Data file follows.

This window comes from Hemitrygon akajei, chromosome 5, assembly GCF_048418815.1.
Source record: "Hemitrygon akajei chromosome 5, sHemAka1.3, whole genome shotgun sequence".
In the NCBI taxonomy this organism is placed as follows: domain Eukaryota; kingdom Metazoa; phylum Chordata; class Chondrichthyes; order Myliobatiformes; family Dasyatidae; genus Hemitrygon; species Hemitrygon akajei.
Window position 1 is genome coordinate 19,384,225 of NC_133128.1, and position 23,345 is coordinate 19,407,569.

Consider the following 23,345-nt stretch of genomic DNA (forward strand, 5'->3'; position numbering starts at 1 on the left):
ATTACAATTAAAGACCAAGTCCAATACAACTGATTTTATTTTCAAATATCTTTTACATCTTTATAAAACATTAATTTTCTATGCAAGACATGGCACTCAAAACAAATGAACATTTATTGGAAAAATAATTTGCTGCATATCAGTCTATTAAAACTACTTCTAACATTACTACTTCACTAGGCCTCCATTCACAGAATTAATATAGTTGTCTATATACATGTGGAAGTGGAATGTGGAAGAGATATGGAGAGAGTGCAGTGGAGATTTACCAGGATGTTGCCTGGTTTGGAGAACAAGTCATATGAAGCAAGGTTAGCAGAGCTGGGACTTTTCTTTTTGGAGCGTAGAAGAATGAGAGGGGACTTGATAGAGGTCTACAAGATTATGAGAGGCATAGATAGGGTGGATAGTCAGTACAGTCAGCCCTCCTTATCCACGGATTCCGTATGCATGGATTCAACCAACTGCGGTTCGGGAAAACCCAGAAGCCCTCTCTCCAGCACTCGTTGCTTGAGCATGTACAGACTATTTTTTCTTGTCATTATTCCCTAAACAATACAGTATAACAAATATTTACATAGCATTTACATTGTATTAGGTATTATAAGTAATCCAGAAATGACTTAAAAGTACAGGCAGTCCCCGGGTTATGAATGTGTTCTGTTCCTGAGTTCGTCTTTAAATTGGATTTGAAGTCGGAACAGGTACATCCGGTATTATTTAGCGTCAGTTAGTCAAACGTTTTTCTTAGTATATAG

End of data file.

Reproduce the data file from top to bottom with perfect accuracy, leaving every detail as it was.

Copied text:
This window comes from Hemitrygon akajei, chromosome 5, assembly GCF_048418815.1.
Source record: "Hemitrygon akajei chromosome 5, sHemAka1.3, whole genome shotgun sequence".
In the NCBI taxonomy this organism is placed as follows: domain Eukaryota; kingdom Metazoa; phylum Chordata; class Chondrichthyes; order Myliobatiformes; family Dasyatidae; genus Hemitrygon; species Hemitrygon akajei.
Window position 1 is genome coordinate 19,384,225 of NC_133128.1, and position 23,345 is coordinate 19,407,569.

Consider the following 23,345-nt stretch of genomic DNA (forward strand, 5'->3'; position numbering starts at 1 on the left):
ATTACAATTAAAGACCAAGTCCAATACAACTGATTTTATTTTCAAATATCTTTTACATCTTTATAAAACATTAATTTTCTATGCAAGACATGGCACTCAAAACAAATGAACATTTATTGGAAAAATAATTTGCTGCATATCAGTCTATTAAAACTACTTCTAACATTACTACTTCACTAGGCCTCCATTCACAGAATTAATATAGTTGTCTATATACATGTGGAAGTGGAATGTGGAAGAGATATGGAGAGAGTGCAGTGGAGATTTACCAGGATGTTGCCTGGTTTGGAGAACAAGTCATATGAAGCAAGGTTAGCAGAGCTGGGACTTTTCTTTTTGGAGCGTAGAAGAATGAGAGGGGACTTGATAGAGGTCTACAAGATTATGAGAGGCATAGATAGGGTGGATAGTCAGTACAGTCAGCCCTCCTTATCCACGGATTCCGTATGCATGGATTCAACCAACTGCGGTTCGGGAAAACCCAGAAGCCCTCTCTCCAGCACTCGTTGCTTGAGCATGTACAGACTATTTTTTCTTGTCATTATTCCCTAAACAATACAGTATAACAAATATTTACATAGCATTTACATTGTATTAGGTATTATAAGTAATCCAGAAATGACTTAAAAGTACAGGCAGTCCCCGGGTTATGAATGTGTTCTGTTCCTGAGTTCGTCTTTAAATTGGATTTGAAGTCGGAACAGGTACATCCGGTATTATTTAGCGTCAGTTAGTCAAACGTTTTTCTTAGTATATAG